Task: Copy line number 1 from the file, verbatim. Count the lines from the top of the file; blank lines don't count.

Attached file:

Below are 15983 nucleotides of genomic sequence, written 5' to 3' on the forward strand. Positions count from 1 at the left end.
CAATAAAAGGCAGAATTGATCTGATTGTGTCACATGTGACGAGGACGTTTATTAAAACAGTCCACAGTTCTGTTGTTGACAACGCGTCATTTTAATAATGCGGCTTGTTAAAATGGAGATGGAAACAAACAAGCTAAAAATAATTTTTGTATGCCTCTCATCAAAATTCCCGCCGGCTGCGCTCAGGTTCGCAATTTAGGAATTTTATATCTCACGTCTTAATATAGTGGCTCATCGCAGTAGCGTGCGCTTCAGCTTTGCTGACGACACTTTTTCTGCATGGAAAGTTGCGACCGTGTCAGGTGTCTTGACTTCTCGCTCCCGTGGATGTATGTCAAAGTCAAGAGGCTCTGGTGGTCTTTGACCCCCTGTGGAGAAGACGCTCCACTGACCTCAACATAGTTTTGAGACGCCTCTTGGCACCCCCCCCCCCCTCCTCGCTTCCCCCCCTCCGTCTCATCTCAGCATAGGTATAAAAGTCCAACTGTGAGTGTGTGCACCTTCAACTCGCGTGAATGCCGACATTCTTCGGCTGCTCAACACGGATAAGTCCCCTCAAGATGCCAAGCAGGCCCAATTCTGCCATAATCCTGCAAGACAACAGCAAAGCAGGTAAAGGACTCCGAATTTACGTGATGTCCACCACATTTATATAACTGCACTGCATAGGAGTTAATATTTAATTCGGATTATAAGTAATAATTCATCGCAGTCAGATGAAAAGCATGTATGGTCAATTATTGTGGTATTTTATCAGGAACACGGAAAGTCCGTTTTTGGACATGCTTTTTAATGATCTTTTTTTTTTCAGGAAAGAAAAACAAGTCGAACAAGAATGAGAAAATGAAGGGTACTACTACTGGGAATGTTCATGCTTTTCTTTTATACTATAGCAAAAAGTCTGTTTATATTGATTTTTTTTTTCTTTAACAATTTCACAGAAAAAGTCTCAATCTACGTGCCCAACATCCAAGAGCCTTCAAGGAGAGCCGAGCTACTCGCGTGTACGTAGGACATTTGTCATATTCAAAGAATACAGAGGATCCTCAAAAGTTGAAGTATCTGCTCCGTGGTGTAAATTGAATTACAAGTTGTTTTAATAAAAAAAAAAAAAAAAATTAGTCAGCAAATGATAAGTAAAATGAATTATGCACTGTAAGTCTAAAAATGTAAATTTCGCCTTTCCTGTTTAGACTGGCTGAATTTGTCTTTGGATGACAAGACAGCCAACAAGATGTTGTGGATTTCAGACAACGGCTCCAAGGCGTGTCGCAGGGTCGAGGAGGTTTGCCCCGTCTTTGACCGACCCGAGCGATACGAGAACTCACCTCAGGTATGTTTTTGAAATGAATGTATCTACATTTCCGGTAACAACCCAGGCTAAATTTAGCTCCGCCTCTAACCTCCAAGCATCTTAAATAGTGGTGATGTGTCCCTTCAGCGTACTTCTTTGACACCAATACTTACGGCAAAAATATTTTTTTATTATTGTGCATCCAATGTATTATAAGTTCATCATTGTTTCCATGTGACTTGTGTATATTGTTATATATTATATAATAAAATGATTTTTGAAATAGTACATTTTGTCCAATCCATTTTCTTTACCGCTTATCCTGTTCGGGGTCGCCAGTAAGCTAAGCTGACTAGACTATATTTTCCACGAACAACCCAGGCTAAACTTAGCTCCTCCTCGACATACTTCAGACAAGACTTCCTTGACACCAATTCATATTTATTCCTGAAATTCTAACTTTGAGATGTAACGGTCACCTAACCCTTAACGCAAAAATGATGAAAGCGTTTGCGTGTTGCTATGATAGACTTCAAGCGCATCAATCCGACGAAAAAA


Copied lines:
Below are 15983 nucleotides of genomic sequence, written 5' to 3' on the forward strand. Positions count from 1 at the left end.